Researchers at the Energy Frontier Research Center at the University of North Carolina at Chapel Hill have built a chemical system that converts the sun's energy not into electricity but hydrogen fuel, storing it for later use after the sun goes down.
"So called 'solar fuels' like hydrogen offer a solution to how to store energy for nighttime use by taking a cue from natural photosynthesis," said Tom Meyer, Arey Distinguished Professor of Chemistry at UNC's College of Arts and Sciences.
It turns out the sun puts out enough energy in one hour to power every vehicle, factory and device on the planet for an entire year. Solar panels harness the energy to generate electricity during the day but need a storage mechanism for nighttime use.
The new system uses a chemical reaction to generate hydrogen fuel by splitting water into its component parts. After the split, hydrogen is sequestered and stored, while the byproduct, oxygen, is released into the air. Not an easy task.
"You need to take four electrons away from two water molecules, transfer them somewhere else and make hydrogen and, once you have done that, keep the hydrogen and oxygen separated," said Meyer.
Meyer investigated dye-sensitized photoelectrosynthesis cells (DSPECs) for such separation schemes and came up with a design using a molecule and a nanoparticle. The molecule—a chromophore-catalyst assembly—absorbs sunlight and then kick-starts the catalyst to rip electrons away from water. The nanoparticle, to which thousands of chromophore-catalyst assemblies are tethered, is part of a film of nanoparticles that shuttles the electrons away to make the hydrogen fuel.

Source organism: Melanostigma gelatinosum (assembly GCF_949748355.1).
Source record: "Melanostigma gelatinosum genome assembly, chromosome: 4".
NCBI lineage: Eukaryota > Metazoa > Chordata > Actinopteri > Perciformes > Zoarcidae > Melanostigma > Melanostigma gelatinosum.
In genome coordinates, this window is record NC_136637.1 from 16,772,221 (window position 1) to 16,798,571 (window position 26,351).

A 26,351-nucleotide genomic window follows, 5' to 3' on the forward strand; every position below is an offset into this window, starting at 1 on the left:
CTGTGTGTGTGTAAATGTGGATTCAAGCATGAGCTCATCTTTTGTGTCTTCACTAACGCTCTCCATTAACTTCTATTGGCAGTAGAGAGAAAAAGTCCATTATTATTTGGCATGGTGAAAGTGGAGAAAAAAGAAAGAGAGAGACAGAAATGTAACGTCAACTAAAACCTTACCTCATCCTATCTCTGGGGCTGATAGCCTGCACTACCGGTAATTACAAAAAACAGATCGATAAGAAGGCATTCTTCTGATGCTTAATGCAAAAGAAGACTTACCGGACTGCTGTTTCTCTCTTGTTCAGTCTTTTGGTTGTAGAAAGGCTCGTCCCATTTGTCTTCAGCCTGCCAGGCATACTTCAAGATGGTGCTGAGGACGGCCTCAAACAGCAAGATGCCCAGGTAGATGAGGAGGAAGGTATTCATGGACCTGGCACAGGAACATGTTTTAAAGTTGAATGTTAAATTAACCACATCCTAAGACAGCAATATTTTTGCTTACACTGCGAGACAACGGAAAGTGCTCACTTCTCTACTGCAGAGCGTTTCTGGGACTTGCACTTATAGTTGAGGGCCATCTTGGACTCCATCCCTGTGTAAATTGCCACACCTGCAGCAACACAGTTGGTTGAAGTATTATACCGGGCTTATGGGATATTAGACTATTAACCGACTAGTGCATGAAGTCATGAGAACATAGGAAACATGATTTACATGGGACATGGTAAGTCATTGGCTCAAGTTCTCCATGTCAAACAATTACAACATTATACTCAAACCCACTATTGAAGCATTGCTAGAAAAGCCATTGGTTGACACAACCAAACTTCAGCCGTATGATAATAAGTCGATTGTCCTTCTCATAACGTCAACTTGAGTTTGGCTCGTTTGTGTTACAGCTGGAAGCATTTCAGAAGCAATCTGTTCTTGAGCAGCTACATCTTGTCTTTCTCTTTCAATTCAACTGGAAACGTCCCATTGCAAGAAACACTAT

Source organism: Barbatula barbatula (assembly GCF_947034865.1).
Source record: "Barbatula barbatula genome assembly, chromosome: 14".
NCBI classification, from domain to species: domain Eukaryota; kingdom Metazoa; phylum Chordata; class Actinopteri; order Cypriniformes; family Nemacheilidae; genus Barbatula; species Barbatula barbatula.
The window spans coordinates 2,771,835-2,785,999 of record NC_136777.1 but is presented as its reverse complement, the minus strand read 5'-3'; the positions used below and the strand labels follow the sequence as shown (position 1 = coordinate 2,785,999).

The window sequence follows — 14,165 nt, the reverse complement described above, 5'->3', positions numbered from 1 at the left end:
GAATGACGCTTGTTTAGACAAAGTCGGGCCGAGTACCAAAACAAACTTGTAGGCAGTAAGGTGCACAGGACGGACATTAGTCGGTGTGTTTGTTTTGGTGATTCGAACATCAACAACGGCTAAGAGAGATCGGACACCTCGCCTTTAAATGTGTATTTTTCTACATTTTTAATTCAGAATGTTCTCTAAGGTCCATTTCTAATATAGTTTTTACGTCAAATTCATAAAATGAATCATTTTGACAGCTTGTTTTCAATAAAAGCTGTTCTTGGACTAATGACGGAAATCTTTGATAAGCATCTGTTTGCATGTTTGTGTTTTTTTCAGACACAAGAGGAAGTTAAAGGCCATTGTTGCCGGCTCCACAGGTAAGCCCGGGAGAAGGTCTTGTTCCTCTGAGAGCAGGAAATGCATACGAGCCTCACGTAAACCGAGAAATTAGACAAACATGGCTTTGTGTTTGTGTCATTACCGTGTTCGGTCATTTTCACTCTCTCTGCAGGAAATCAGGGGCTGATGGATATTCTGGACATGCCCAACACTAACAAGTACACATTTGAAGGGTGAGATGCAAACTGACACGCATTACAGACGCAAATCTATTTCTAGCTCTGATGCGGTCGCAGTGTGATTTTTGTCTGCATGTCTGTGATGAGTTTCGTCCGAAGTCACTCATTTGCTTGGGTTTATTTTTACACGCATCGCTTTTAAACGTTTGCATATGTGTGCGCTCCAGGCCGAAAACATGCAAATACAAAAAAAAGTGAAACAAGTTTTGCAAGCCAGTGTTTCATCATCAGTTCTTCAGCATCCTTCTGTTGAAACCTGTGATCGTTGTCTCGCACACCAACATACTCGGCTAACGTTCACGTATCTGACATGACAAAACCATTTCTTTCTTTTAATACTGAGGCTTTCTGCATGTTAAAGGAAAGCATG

In past attempts either the chromophore-catalyst assembly broke away from the nanoparticles or the electrons couldn't be shuttled away quickly enough to make hydrogen.
Meyer overcame that hurdle by coating the nanoparticle, atom by atom, with a thin layer of titanium dioxide. By using ultra-thin layers, his research team found that the nanoparticle could carry away electrons far more rapidly than before, with the freed electrons available to make hydrogen. The team also figured out how to build a protective coating that keeps the chromophore-catalyst assembly tethered firmly to the nanoparticle, ensuring that the assembly stayed on the surface.
Meyer's new system can turn the sun's energy into fuel while needing almost no external power to operate and releasing no greenhouse gases. According to Meyer, the infrastructure to install these sunlight-to-fuel converters is close to being based on existing technology.
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